Above all, we asked him not to intervene or emit any sound while the interviewee was speaking. Very willing to help, his silence was exemplary during the interview of Phor Ya in the morning.

The translation, on the other hand, was sometimes fanciful: he explained to us that Phor Ya’s father had died when he was 10 years old, a piece of information that was nowhere to be found in the proper translation. This could however be explained by the fact that the guide probably didn’t all of Phor Ya’s words… and was to proud or afraid to tell us.

Phor Ya poses with his grandfather’s turban

Things started to go wrong as the day passed: all women were working in the fields and we visited 4 or 5 villages without finding any willing to talk to us. The women who remained -the elders- were all too shy to talk in front of the camera.

Our guide was getting hungry -so did we, it was way over lunch time- but we knew we wouldn’t get an other shot at this and insisted on continuing to other villages. His good will was visibly blunting.

Khamkeo’s gentle smile

After countless refusals, we ended up meeting Khamkeo who gladly agreed to talk to us. The guide saw his chance to finally end his day and bring these disobedient tourists back to town -so that they could pay him a good meal.

Any good will had turned to a strong desire to end the job soon, and the easiest way to achieve that was to just tell the tourists what they wanted to hear, no matter the interviewee’s actual words. Here are some excerpts from the final translation:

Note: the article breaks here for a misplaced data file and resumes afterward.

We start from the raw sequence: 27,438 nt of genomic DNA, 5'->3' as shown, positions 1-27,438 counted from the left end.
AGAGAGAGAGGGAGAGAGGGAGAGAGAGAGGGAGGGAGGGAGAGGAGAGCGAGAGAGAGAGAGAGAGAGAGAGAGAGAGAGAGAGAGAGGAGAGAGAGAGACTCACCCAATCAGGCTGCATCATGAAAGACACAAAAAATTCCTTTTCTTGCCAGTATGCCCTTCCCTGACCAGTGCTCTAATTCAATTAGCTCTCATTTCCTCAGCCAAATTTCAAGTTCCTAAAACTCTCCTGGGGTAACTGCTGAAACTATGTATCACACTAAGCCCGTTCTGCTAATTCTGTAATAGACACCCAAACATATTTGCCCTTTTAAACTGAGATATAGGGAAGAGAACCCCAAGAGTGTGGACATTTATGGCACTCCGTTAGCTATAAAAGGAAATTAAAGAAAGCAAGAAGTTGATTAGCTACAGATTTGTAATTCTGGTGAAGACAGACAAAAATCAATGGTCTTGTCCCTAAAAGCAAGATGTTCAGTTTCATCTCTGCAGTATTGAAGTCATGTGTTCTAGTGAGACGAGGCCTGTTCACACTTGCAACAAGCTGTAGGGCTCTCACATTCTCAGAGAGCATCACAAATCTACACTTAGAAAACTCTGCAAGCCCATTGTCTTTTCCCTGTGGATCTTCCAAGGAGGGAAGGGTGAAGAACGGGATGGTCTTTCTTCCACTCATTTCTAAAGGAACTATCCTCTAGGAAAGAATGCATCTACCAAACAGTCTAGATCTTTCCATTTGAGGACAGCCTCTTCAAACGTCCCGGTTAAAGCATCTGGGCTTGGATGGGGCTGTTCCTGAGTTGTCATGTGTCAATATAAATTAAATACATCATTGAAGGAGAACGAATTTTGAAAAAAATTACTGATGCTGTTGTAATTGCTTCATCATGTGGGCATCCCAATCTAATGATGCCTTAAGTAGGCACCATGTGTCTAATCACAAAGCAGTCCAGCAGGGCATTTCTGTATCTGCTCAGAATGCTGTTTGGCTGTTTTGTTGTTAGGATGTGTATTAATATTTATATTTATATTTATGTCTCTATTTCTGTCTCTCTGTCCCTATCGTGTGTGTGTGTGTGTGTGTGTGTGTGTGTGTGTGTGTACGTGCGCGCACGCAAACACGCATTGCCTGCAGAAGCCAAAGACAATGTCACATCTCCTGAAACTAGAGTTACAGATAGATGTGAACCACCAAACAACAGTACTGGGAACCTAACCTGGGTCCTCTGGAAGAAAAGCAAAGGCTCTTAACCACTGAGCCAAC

Us: “Is she Akha?”
The guide: “Yes, Akha.”
Khamkeo, a little bit later: “We Leu have similar houses to the Lao.”

Khamkeo is Tai Leu, an ethnic group entirely different from the Akha -I guess we could have noticed from the very different shape of her face but we are no experts…

Us: ”Do you still have your traditional wedding headdress?”
The guide in Khamkeo: “By the way, are you cultivating rubber trees?”
Kamkheo, a bit confused: “No … we used to plant cotton …”
The guide, to us: “No, she no longer have her herdress because she gave it to her daughter living in Vientiane.”

You get the idea.

Our lucks

Akha woman, not willing to speak to us…

It could have been a total fiasco, but you can’t just always get it wrong.

When looking for a proper translator in Luang Prabang we got lucky enough to end up meeting Ka. Ka is a Lao videographer, he is fluent in English and he agreed to help us even though we were unable to match his regular hourly rate.

The interview of Khamkeo was easy to translate… Getting over our disappointment when we discovered the stories made up by the guide took us longer, but the translation work itself was done in less than 2 hours and a half.

Things got more complicated when we started to work on the interview with Phor Yaa. Ka felt overwhelmed: too many Akha words had slipped into the speech -hence the translation errors from our guide. Fortunately resourceful Ka had an Akha friend in town, Kamphone, who agreed to join us the next day -on a Sunday!- to help us complete the translation.

Altogether the interviews required almost 7 hours of translation work, and we are extremely grateful to Ka and Kamphone for their priceless help.

The second stroke of luck was to find out what Phor Ya and Khamkeo had really told us when we asked open questions about their lives -in the case of Phor Ya, he even started talking without stopping for nearly 4 minutes before we asked any question.

We discovered that these elders had witnessed radical transformations in their societies and lifestyles over the past decades. So we decided to refocus the video around this topic, keeping just a few lines about traditional costumes, our intended subject.

In the end Letters from the Elders is very different from what we were aiming for, but maybe that’s for the best.